Y = (qm, qm+1) … (q2, qn-1) (q1, q0)

  • The cycle is implemented as:

U = YX

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implementation of cycles1
IMPLEMENTATION OF CYCLES
  • Case 2: if n is odd (n = 2m + 1), we define:

X = (qm, qm+1) … (q2, qn-2) (q1, qn-1)

Y = (qm, qm+2) … (q2, qn-1) (q1, q0)

  • The cycle is implemented as:

U = YX

Case 1 Case 2

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switching networks
SWITCHING NETWORKS

Example of circuit switching

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connection digraph
CONNECTION DIGRAPH
  • Given a nn switch, a Connection Digraph is defined as:

Gt = {V, Et}

  • vi V is a I/O port, i = 1, …, n – 1.
  • vmvn  Et if and only if there is a connection from input port vm to output port vn at time t.

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connection digraph1
CONNECTION DIGRAPH

1)Null Points (N) & Loopbacks (L):

  • A null point has not neither input nor output.
  • A loopback is a trvial cycle in which input traffic goes to the same port for output.

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connection digraph2
CONNECTION DIGRAPH

2)Queue (Q):

  • A queue has an head and a tail node.
  • Each node except head and tail has exactly one input and one output.
  • A null point is a special queue with only one node.

R. Ricci, F. Vitulo

connection digraph3
CONNECTION DIGRAPH

3)Cycle (C):

  • Each node of the cycle has exactly one input and one output.
  • A cycle is obtained by a queue connecting the tail with the head.
  • A loopback is a special cycle with only one node.

R. Ricci, F. Vitulo

connection digraph4
CONNECTION DIGRAPH

4)Tree (T):

  • A tree has one root node with no input and a collection of leaves with no output.
  • Each node except these has only one input and at least one output.
  • A queue is a special case of tree.

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connection digraph5
CONNECTION DIGRAPH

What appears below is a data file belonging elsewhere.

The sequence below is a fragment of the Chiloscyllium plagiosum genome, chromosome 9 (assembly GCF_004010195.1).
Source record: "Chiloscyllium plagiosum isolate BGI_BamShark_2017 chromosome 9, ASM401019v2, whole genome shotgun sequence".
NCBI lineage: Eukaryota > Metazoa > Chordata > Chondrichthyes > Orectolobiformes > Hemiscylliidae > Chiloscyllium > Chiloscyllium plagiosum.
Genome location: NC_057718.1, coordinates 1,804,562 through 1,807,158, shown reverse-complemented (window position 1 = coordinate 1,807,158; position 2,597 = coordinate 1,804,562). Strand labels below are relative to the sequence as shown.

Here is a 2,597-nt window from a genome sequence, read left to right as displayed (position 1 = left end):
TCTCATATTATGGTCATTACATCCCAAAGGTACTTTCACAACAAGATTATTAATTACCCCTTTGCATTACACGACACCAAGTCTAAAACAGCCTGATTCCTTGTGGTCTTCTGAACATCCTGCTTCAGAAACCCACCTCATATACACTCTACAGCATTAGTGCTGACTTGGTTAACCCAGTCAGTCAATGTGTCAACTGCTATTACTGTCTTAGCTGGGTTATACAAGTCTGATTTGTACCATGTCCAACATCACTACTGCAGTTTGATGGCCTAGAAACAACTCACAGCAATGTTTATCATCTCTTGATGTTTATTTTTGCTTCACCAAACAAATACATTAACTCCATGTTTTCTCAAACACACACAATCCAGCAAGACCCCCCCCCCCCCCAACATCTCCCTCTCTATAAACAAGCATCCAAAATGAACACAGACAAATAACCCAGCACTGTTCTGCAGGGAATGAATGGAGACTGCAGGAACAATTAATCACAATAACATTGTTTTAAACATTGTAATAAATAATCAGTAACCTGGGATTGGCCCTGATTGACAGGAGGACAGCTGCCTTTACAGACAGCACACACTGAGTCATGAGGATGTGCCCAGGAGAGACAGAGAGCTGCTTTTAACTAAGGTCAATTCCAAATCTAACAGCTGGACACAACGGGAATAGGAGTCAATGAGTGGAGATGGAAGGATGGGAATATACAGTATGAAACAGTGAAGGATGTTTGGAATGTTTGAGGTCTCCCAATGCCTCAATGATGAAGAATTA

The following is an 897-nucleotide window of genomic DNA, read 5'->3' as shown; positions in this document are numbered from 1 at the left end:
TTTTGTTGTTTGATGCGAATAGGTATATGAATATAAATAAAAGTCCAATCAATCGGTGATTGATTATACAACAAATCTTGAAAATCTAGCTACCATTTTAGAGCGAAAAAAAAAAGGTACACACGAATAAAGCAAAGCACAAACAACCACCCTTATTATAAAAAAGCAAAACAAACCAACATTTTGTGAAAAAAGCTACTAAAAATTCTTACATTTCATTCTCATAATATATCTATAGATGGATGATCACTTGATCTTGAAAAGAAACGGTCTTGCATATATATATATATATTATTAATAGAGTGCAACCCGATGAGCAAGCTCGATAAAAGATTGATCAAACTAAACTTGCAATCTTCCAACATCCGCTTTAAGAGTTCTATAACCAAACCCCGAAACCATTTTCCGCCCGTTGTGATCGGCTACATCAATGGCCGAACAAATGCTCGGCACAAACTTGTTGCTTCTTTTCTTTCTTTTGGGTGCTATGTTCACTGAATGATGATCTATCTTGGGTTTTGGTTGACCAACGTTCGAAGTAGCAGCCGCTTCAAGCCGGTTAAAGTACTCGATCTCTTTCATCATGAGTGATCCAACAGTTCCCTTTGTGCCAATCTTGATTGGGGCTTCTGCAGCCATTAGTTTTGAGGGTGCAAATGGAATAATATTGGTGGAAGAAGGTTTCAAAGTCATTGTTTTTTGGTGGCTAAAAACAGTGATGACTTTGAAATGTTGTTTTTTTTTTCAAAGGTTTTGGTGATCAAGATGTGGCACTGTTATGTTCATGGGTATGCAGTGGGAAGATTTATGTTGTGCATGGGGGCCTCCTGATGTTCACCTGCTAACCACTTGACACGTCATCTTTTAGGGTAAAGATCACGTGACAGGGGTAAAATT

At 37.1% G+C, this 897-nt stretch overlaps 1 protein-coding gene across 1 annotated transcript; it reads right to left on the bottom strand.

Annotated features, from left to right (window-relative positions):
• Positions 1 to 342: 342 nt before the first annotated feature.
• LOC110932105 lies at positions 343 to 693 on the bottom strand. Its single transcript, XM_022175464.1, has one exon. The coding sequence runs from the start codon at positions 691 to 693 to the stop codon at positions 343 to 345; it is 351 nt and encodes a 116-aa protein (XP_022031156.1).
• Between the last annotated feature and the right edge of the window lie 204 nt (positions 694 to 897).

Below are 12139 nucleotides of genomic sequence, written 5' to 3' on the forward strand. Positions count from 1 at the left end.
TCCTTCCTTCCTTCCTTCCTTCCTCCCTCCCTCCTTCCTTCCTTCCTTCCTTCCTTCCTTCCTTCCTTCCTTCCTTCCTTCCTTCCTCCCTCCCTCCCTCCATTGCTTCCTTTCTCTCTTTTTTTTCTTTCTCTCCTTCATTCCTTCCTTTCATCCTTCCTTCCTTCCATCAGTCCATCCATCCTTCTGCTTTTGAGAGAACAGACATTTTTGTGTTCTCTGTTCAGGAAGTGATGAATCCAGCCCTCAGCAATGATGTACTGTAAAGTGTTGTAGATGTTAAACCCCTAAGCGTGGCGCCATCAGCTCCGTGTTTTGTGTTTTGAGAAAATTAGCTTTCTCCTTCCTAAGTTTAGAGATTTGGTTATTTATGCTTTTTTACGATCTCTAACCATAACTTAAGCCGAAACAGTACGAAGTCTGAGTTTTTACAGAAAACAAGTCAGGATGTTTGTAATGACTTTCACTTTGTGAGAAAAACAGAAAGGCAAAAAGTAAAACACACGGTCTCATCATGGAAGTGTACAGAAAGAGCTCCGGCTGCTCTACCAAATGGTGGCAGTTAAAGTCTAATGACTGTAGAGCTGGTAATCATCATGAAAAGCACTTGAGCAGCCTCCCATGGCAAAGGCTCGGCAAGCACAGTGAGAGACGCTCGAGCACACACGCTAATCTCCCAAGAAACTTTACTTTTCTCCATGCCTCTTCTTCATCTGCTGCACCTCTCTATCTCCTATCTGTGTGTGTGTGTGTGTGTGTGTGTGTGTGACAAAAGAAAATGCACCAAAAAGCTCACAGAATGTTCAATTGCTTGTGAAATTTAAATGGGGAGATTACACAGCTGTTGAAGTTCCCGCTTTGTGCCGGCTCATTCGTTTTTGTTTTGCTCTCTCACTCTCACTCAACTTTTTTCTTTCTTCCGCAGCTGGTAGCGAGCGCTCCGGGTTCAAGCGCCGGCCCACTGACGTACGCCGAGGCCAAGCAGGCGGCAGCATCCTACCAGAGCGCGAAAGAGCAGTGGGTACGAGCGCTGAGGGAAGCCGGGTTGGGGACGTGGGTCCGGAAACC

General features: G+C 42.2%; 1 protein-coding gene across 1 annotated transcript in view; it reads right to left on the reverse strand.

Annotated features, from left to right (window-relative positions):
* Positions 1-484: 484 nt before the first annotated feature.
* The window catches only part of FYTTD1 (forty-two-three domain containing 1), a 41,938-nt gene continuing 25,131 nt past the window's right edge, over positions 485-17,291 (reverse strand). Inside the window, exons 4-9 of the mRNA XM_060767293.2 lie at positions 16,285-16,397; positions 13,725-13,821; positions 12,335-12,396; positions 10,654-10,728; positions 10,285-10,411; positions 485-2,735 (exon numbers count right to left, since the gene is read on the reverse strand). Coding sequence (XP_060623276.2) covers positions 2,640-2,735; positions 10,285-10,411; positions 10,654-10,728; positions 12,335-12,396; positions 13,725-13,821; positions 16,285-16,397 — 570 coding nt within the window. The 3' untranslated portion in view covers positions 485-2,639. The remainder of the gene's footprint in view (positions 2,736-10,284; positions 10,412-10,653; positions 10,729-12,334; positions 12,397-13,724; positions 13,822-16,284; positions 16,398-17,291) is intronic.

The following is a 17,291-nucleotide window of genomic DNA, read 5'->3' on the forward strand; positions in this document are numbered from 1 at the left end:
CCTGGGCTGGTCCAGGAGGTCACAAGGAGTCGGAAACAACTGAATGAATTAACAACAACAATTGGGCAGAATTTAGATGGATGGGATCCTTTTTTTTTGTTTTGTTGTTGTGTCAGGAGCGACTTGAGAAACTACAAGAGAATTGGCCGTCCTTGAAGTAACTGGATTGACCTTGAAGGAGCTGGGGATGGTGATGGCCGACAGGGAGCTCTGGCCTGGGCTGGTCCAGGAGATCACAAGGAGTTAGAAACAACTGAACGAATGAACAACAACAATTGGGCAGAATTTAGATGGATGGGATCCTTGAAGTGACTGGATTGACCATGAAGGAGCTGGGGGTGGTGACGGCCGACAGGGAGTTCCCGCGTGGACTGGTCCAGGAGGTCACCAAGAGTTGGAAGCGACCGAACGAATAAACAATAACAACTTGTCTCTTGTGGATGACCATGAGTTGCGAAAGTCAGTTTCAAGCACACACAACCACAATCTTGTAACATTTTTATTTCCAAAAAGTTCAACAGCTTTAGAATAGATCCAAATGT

5)Forest (F):

  • A forest has only one cycle and a collection of disjointed null points, queues and/or trees.
  • It can be obtained from a tree connecting a leaf with the root.
  • A cycle is a special case of forest.

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digital quantum switching
DIGITAL QUANTUM SWITCHING

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digital quantum switching1
DIGITAL QUANTUM SWITCHING
  • The I/O port can be either quantum or classical oriented.
  • Switching can be done efficiently using CN gates.
  • It can also switch classical information using C/Q converters in input and Q/C converters in output.

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digital quantum switching2
DIGITAL QUANTUM SWITCHING
  • Unicasting connection digraph is a collection of disjointed null points, loopbacks, queues and/or cycles as subdigraphs.
  • Multicasting connection digraph contains trees and forests as subdigraphs.
  • All these topologies are inter-related each other.

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digital quantum switching3
DIGITAL QUANTUM SWITCHING
  • Sx means “is a special case of”.
  • Ex means “can be extended to”.
  • Tx represents the operations of “cycle extraction” and “link recovery”.

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digital quantum switching4
DIGITAL QUANTUM SWITCHING
  • Cycle extraction:

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digital quantum switching5